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Copy Paste Code, Implementations, Clock Skew, Time Zones, Network Intelligence

posted Apr 29, 2016, 10:59 AM by Sami Lehtinen   [ updated Apr 29, 2016, 11:00 AM ]
  • Some developers seem to like copy paste code, but I just can't stop hating it. Like writing tons of code like if something != something_else: something = something_else and modified = True and then if  modified then save object. And copy paste that for 100's of lines with different variables. I converted that horrible copy paste bloat to simple code like like update([(list, of), (variables, to), (be, updated), (with, data), (in, tuples)]. Got got much cleaner, it's more reliable and lot faster than the most simple implementation. Btw. There are three standard levels how similar method exists in the code. Some of code parts just updates variables and always saves. But that's horrible, it's really slow and consumes lot of resources slowing system performance. Do programmers get that? Nope? Copy paste code is huge improvement over that in terms of performance. But it's really error prone when coding. You'll just quickly snag some snippets, add more code, maybe if statement is wrong, maybe update is wrong. Maybe you didn't update modified flag and then everything is wrong. If you save without checking modify flag, then it's just slow. Simple is beautiful, but it often provides really bad performance. Best next thing is to make code which takes care of the complexity making rest of development work easy. Of course it's easy to say that you made 2000 rows of code in a day, instead of 6. If you just copy paste and edit some rows, generating bugs meanwhile. - This is actually one of the low hanging fruits of optimization. Program can run a lot, several orders of magnitude faster if useless transactions and writes are dropped. Cost of that is of course checking if update is required and keeping state. But that can be written in library so it happens completely transparently. Yet when layers start to overlap it can make code really hard to understand. This applies to many existing tightly mixed libraries which are really hard to understand unless you just start reading the whole code and experimenting with individual functions. Yes, it might be easy to use the library, but when you want to modify how it's internals work or to extend it or add external calls doing something which the original writer never thought the library would used for... That can be quite hard and also easily triggers unexpected side-effects by breaking internal relations, references and or state. Yet, not modifying library might lead to tons of bad code, bugs and poor performance.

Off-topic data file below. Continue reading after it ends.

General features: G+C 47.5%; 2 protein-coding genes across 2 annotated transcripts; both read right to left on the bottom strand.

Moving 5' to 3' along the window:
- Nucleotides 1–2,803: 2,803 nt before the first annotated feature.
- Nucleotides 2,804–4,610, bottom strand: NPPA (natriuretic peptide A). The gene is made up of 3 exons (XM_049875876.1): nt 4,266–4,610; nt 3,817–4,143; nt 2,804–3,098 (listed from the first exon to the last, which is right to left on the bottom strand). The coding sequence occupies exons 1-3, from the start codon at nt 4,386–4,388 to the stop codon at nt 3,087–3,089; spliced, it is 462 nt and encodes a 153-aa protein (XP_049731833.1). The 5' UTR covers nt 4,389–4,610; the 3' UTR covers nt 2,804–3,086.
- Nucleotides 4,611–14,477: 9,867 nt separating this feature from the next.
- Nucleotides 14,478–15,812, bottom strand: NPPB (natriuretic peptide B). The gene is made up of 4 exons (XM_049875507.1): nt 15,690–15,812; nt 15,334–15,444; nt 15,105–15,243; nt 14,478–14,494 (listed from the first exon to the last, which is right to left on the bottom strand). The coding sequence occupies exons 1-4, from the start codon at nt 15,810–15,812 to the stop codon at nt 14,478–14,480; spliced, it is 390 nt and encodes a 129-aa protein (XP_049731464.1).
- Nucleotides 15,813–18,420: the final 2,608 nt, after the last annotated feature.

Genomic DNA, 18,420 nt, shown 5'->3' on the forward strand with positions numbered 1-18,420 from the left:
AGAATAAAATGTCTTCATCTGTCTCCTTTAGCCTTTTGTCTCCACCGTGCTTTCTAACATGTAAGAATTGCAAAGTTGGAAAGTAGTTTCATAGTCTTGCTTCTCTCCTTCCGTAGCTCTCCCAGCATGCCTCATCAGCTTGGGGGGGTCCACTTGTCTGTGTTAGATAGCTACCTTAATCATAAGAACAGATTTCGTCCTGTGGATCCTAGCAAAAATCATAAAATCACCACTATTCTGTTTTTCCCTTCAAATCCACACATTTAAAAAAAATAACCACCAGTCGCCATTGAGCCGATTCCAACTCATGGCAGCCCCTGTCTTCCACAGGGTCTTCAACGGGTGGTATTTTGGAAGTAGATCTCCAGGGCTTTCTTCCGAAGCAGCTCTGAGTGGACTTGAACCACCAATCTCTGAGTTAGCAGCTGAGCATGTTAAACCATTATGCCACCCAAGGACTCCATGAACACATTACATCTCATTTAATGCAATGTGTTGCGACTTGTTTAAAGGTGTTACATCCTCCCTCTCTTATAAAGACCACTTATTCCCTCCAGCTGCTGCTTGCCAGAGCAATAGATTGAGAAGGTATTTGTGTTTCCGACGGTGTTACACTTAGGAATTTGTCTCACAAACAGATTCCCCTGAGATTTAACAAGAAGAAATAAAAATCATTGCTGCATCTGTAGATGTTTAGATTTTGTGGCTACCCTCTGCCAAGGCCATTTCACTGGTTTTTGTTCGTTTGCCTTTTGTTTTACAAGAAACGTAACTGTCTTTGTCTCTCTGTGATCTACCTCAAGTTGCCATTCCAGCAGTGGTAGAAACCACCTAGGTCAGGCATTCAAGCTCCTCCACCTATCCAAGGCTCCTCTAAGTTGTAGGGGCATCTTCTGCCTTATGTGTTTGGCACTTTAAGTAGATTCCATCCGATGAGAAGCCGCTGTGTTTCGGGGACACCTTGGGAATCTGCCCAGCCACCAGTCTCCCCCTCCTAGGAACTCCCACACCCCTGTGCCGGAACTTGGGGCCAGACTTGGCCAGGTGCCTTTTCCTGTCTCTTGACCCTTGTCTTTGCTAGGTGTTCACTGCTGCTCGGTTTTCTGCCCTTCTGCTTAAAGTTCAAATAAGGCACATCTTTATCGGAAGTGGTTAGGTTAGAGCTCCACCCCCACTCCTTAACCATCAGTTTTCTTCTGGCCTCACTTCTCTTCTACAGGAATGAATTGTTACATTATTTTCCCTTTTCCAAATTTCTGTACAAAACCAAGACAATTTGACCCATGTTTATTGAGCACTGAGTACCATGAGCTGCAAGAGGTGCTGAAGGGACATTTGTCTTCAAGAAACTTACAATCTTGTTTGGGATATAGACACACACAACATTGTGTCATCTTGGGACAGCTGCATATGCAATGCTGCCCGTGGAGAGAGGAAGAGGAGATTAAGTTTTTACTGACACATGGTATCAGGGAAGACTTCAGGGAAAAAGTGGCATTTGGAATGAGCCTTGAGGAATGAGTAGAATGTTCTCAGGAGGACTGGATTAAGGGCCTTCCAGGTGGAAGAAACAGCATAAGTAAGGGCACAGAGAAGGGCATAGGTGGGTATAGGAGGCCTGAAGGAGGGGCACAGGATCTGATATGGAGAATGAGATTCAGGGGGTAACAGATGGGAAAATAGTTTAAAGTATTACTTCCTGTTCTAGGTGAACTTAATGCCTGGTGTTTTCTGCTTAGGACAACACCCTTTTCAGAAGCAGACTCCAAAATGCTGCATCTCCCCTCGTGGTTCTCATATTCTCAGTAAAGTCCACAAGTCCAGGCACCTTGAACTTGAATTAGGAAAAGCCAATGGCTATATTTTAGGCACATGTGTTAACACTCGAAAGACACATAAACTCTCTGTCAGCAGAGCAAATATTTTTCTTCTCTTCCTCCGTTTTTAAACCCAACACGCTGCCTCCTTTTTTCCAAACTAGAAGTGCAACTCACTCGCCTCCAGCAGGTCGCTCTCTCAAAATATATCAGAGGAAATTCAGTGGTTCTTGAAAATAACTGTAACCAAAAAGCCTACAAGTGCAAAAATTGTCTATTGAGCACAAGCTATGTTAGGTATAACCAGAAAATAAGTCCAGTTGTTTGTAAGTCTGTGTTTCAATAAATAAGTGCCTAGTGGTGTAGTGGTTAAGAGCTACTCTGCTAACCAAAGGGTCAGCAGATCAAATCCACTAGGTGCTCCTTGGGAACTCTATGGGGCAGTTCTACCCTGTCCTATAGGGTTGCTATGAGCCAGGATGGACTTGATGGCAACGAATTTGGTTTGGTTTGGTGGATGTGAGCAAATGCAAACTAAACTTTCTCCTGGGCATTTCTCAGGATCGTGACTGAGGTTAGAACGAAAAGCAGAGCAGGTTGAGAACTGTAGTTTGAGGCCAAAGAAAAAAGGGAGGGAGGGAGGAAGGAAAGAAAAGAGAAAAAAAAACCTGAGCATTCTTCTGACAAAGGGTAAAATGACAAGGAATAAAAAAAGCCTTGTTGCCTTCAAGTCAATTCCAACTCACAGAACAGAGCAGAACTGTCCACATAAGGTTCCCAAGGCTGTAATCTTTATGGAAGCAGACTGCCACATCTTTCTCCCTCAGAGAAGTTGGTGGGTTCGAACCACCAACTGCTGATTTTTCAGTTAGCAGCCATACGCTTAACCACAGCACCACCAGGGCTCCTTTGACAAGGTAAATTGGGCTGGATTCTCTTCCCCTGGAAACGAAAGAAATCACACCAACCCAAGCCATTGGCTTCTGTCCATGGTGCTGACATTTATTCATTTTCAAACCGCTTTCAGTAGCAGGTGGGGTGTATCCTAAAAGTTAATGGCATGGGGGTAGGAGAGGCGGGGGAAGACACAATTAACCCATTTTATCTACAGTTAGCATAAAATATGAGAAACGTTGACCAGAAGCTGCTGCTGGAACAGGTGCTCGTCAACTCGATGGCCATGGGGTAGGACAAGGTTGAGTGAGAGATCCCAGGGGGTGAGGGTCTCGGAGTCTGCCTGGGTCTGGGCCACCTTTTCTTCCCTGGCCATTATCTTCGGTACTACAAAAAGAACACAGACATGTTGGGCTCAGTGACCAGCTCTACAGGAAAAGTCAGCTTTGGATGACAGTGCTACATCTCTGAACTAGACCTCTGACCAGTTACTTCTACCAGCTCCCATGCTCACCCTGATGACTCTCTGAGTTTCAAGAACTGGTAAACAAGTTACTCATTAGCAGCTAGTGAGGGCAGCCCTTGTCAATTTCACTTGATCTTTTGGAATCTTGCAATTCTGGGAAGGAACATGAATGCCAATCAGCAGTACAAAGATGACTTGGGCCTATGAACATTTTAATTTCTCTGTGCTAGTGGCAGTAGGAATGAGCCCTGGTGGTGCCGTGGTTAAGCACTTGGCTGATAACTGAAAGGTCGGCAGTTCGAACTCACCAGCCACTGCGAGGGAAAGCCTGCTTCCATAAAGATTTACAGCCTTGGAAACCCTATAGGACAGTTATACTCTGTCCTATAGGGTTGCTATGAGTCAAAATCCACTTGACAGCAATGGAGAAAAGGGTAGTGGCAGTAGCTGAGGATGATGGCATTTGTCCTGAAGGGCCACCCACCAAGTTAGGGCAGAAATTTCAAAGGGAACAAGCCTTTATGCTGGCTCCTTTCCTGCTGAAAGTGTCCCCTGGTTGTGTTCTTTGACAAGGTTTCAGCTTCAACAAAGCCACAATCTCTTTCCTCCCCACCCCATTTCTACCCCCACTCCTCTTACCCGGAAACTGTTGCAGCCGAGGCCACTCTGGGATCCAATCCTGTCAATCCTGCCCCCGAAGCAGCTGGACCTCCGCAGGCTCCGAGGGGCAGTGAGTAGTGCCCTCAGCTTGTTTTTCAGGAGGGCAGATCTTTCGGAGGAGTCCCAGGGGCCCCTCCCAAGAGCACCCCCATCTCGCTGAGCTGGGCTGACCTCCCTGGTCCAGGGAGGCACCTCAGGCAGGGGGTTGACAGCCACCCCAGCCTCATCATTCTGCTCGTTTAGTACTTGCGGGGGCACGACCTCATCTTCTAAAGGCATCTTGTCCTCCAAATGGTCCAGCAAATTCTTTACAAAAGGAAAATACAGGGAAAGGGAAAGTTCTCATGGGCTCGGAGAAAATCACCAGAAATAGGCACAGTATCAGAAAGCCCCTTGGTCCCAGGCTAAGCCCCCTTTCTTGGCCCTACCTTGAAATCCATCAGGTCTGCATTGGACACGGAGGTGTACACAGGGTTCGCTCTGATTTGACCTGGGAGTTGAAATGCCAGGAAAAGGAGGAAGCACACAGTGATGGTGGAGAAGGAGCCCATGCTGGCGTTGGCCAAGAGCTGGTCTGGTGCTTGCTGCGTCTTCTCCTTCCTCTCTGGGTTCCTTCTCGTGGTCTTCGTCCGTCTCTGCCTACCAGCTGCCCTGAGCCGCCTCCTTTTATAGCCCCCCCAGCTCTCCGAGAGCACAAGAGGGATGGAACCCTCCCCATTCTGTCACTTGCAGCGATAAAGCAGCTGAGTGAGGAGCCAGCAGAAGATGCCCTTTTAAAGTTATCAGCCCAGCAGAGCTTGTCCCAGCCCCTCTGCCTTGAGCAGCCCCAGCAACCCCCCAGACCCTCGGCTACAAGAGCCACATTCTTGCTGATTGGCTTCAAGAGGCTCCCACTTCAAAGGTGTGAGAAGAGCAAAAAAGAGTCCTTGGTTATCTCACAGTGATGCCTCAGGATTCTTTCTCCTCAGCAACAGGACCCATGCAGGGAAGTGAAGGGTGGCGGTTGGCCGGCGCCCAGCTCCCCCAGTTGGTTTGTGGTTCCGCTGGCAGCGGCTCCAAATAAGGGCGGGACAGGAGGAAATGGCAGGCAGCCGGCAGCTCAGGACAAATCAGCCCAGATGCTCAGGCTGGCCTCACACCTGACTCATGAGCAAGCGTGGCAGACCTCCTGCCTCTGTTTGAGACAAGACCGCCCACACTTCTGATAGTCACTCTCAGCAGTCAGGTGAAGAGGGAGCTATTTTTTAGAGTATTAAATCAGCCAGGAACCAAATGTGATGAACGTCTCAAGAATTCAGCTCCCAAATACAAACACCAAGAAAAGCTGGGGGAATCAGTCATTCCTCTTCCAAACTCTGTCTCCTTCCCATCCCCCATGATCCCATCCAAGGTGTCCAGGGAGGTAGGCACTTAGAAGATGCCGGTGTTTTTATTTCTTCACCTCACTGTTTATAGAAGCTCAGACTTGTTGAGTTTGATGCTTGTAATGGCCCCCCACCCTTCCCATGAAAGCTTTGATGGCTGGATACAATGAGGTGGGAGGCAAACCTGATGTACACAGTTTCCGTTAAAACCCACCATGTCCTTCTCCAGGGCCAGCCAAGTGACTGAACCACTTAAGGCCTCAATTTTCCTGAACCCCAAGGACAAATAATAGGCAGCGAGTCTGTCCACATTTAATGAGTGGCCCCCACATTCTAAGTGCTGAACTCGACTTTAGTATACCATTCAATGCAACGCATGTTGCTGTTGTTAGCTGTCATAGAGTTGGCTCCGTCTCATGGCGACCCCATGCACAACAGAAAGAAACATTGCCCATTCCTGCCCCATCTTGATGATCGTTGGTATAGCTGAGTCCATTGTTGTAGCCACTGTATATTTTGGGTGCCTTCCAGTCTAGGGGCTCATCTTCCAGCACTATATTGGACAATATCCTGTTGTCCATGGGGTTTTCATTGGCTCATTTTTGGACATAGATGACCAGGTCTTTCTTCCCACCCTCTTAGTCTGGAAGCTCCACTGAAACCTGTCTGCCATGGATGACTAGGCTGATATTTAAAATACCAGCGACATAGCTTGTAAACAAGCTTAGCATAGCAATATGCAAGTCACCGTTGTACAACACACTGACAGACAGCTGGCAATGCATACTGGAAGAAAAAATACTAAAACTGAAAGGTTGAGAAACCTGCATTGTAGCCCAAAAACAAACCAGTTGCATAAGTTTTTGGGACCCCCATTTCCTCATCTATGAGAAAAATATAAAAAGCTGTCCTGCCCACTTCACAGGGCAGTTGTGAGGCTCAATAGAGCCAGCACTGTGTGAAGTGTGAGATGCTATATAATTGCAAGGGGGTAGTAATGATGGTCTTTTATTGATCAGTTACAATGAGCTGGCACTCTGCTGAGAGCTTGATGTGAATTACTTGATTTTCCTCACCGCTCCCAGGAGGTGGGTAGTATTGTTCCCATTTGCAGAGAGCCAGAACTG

• More fun with complex implementations and data which got absolutely stunning amount of different mathematical cross references. It's funny when one part bugs, and causes invalid data, nobody notices that for cases A, B and C. Why? Because those implementations use different parts of the data to get the data which they need. Everything seems to be working well, until there's implementation D which does exactly the same as A, B and C, but using different criterion and then boom, we have a problem. As example one program check that 100 - 20% = 80 One program uses the numbers to define percentage, but then another program use the first pair or last pair or what ever, and then rounds it and... Yeah, you'll get the picture. Business as usual. Cross checking data could be really fun in some larger organizations and could reveal really interesting data quality problems. Take three independent or lightly integrated totally different data sources and then start cross checking. If you get same result, that's absolutely amazing. I'm pretty sure you won't. Probably you'll find that the data quality is so bad, that it's amazing that anyone hasn't noticed it earlier.
  • Clock Skew Exists? - Yeah it does. I just today spent quite a while fixing few servers having serious clock issues. Yet most common big fails are due to invalid time zone configuration on some level. VM BIOS clock / RTC settings in Windows registry, etc. In case of Finland it usually leads to 2-3 hours (EET, EEST) difference due to UTC being mixed up with local time.
  • Watched a documentary about Finnish Network and Communications Intelligence gathering. Only thing they said in that documentary which I haven't heard earlier, was that Sweden has been spying for Finland. Based on on earlier documents, that could have been easily assumed. It's also known way of working around national laws, is letting 'others' outside the law do the dirty work and then co-operate with them.